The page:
Friday, April 25, 2003
Service: * *
Food: * *
Ambience: * *
Babe Count: * *
Hmmm. Troy has persuaded me to come to this birthday party. It's a buddy of his who he does laser shows with, and he's just turned some ludicrous age like twenty-five or something equally feeble. Troy has promised me that there'll be lots of babes, and that the place is really cool, and that I can't miss it.
I drove around for an hour trying to not miss it. Even with Troy giving me explicit directions, I almost landed up behind bars by driving into the Sunninghill Prison twice. My car doesn't have a GPS like his Landrover Defender does.
Anyway. The place is appalling. One of those lapa-style places that can seat about 500 paying guests. The type of place cheap people with lots of money take wedding guests to. Or hair-oil salespeople. And sure. There certainly ARE babes. Joy and Renee, Troy's babe and close childhood friend respectively. Problem is, they're both attached. Where's Janine from Nelspruit when I need her? Or Heidi, for that matter.
So sue me. I'm not over the breakup yet. And even if we did only ever see each other in the flesh twice, those two occasions were huge and lovely. And it was about half a year's worth of emailing, SMSing, phoning, longing, fantasising. Sigh. Here's some advice for free... avoid the long distance relationship stuff, okay? Only tears at the end.
Back to Da Vincenzo's. I take the lead in ordering, cos I'm starving after being lost for an hour. But the host is waiting for just one more couple to arrive. They've been waiting for two hours (not only was I lost for an hour, but I was also an hour late).
"Waiter!!!" I shout. It's necessary to shout, cos they're so far on the other end of this cavernous room that they can't see me waving the menu around. In fact, they can't even hear me shout. It's another diner halfway to my target who hears me and shouts on my behalf. A waiter scurries over to him. He points to me. The waiter looks in my direction. Can't see me waving my menu and shouting. Eventually pinpoints me and sprints over ten minutes later.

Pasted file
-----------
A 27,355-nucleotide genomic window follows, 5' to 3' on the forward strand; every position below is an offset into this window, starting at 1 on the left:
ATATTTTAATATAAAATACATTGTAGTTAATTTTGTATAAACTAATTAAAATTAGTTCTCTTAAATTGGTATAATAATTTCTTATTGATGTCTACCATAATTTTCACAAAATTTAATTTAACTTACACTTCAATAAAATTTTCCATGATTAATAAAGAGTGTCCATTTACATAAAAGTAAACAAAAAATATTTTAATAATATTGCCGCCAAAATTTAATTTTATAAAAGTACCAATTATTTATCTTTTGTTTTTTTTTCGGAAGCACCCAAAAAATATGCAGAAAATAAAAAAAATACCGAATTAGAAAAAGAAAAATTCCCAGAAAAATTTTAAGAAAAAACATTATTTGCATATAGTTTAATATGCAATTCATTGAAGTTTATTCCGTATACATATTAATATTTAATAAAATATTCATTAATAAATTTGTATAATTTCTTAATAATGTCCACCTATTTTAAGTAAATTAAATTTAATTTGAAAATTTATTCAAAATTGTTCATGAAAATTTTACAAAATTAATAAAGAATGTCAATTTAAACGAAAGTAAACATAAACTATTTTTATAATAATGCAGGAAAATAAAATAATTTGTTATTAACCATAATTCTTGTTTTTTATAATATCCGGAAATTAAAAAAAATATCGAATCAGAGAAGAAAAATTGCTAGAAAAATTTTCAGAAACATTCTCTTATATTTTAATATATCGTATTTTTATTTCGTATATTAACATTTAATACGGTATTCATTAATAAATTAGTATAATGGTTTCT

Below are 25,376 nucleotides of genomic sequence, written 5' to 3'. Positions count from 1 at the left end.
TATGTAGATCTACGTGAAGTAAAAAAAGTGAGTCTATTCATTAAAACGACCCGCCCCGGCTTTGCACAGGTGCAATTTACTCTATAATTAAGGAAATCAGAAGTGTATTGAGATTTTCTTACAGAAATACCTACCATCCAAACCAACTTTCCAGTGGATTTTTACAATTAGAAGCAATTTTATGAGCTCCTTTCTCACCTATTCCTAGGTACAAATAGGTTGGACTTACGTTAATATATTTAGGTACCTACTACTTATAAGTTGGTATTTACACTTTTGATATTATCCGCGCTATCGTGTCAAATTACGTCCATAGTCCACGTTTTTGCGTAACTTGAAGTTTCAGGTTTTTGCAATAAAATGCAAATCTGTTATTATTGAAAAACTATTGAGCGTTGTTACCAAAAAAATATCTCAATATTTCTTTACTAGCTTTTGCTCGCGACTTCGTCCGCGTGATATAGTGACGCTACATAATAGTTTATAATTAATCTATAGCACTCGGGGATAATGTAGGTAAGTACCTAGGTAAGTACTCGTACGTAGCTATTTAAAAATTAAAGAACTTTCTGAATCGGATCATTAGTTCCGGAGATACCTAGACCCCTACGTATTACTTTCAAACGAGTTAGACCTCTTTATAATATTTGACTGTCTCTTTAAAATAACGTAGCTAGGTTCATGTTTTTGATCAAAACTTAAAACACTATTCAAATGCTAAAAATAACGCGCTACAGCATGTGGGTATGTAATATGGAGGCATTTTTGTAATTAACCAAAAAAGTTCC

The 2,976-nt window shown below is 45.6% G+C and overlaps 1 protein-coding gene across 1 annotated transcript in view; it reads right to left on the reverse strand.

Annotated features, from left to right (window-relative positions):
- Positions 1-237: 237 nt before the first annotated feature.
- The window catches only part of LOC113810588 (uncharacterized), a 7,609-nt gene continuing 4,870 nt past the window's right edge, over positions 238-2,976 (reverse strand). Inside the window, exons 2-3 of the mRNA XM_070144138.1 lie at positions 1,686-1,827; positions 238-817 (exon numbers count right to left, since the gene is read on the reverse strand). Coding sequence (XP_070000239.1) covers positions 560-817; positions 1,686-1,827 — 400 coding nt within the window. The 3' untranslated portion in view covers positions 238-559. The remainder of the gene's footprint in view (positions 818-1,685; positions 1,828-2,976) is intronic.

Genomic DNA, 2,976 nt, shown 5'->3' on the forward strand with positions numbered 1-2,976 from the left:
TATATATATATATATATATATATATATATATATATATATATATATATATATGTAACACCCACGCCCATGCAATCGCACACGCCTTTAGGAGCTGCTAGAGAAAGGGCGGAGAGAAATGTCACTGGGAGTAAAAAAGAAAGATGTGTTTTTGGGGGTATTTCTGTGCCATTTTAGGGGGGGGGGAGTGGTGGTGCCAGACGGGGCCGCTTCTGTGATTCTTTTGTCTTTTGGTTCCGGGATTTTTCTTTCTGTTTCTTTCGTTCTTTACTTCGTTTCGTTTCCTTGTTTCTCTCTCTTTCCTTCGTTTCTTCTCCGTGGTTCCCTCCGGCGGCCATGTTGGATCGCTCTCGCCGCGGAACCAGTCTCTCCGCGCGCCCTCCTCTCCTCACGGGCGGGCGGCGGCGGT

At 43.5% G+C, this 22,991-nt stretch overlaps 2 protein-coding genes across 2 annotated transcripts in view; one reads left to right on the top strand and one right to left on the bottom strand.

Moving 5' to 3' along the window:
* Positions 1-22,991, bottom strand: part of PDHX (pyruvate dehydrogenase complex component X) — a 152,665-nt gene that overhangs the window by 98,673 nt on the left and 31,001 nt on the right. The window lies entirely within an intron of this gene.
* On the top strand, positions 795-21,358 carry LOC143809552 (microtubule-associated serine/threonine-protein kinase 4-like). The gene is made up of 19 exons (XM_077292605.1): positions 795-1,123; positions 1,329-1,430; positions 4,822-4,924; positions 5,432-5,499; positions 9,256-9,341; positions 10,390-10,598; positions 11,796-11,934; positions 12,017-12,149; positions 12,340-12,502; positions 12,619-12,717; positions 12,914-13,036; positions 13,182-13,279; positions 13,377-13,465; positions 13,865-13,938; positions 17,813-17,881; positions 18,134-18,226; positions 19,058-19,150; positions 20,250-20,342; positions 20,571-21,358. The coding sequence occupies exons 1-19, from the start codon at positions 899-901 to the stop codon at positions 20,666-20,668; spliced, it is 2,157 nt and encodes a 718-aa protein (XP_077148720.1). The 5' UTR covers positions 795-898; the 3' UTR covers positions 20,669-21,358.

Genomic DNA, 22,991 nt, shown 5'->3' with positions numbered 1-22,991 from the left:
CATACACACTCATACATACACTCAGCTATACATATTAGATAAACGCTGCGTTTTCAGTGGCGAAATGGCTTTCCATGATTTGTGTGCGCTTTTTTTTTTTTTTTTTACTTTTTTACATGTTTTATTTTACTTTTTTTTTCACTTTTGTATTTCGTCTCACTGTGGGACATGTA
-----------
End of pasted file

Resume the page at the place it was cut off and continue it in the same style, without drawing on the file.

"Are you ready to order?" he says.
I say, "Yes, I'd like the..."
But Troy's birthday buddy, Christo, cuts me off. "No!" he shrieks. "We're still waiting for another couple!!!" The waiter starts vamoosing into the distance, faster than a crab in an oil slick.
I stand up. "WAIT!"
The guy skids.
I say, "I'll have the pumpkin panzerotti in Napoletana sauce!"
And with that, the whole table starts ordering. Christo, who in later life will turn out not to like women as much as he thinks he does now, puts his head in his hands rather camply and sighs his order to the waiter. But he's too far away for me to hear what he's having.
Now the interesting thing for me about this gathering is that most of the guys look like the closet has been their home for many years, probably under the draconian regime of Afrikaans fathers who would bash any gayness out of their boys. But they all seem to have girlfriends who don't talk. And these boys are all wearing technical laser equipment branded t-shirts.
I suppose I shouldn't talk. I'm wearing my bright orange SABC3 t-shirt, showing my solidarity for the place I'm contracted to.
And with a serious dearth of babes in the place, I'm starting to eye the boys, and wonder if I'm in a closet myself.
But then I remember Janine in Nelspruit, who will hopefully be moving to Joburg one of these fine days to pursue her love of acting. I'll be her understudy.